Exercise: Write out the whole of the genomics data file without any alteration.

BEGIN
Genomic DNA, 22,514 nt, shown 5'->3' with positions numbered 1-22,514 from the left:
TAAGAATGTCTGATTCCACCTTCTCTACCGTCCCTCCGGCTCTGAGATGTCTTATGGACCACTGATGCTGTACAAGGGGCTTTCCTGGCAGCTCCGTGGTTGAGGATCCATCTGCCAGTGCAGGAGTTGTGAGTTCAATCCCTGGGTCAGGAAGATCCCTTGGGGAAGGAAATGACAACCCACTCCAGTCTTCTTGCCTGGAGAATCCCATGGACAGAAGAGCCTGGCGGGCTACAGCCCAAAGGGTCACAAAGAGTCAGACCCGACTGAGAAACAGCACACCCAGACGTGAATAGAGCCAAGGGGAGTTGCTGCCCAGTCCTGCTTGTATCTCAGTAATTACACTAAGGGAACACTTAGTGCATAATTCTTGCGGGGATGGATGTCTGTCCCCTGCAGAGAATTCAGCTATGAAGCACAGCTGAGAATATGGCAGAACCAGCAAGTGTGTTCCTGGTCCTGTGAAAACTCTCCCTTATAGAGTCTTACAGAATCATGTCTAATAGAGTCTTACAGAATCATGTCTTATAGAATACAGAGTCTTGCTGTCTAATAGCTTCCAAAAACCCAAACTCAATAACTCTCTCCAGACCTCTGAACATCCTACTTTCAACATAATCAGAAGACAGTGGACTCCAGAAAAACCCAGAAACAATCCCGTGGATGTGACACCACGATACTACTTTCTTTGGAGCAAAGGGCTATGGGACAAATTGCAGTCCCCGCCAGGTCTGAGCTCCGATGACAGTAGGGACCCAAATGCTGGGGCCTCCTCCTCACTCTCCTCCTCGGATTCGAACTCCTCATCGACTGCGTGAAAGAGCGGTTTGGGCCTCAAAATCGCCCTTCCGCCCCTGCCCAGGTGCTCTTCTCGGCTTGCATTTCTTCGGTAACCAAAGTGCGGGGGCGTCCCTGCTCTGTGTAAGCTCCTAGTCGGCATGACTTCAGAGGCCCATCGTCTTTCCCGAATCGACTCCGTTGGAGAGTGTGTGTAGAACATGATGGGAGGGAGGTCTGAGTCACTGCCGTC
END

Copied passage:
Genomic DNA, 22,514 nt, shown 5'->3' with positions numbered 1-22,514 from the left:
TAAGAATGTCTGATTCCACCTTCTCTACCGTCCCTCCGGCTCTGAGATGTCTTATGGACCACTGATGCTGTACAAGGGGCTTTCCTGGCAGCTCCGTGGTTGAGGATCCATCTGCCAGTGCAGGAGTTGTGAGTTCAATCCCTGGGTCAGGAAGATCCCTTGGGGAAGGAAATGACAACCCACTCCAGTCTTCTTGCCTGGAGAATCCCATGGACAGAAGAGCCTGGCGGGCTACAGCCCAAAGGGTCACAAAGAGTCAGACCCGACTGAGAAACAGCACACCCAGACGTGAATAGAGCCAAGGGGAGTTGCTGCCCAGTCCTGCTTGTATCTCAGTAATTACACTAAGGGAACACTTAGTGCATAATTCTTGCGGGGATGGATGTCTGTCCCCTGCAGAGAATTCAGCTATGAAGCACAGCTGAGAATATGGCAGAACCAGCAAGTGTGTTCCTGGTCCTGTGAAAACTCTCCCTTATAGAGTCTTACAGAATCATGTCTAATAGAGTCTTACAGAATCATGTCTTATAGAATACAGAGTCTTGCTGTCTAATAGCTTCCAAAAACCCAAACTCAATAACTCTCTCCAGACCTCTGAACATCCTACTTTCAACATAATCAGAAGACAGTGGACTCCAGAAAAACCCAGAAACAATCCCGTGGATGTGACACCACGATACTACTTTCTTTGGAGCAAAGGGCTATGGGACAAATTGCAGTCCCCGCCAGGTCTGAGCTCCGATGACAGTAGGGACCCAAATGCTGGGGCCTCCTCCTCACTCTCCTCCTCGGATTCGAACTCCTCATCGACTGCGTGAAAGAGCGGTTTGGGCCTCAAAATCGCCCTTCCGCCCCTGCCCAGGTGCTCTTCTCGGCTTGCATTTCTTCGGTAACCAAAGTGCGGGGGCGTCCCTGCTCTGTGTAAGCTCCTAGTCGGCATGACTTCAGAGGCCCATCGTCTTTCCCGAATCGACTCCGTTGGAGAGTGTGTGTAGAACATGATGGGAGGGAGGTCTGAGTCACTGCCGTC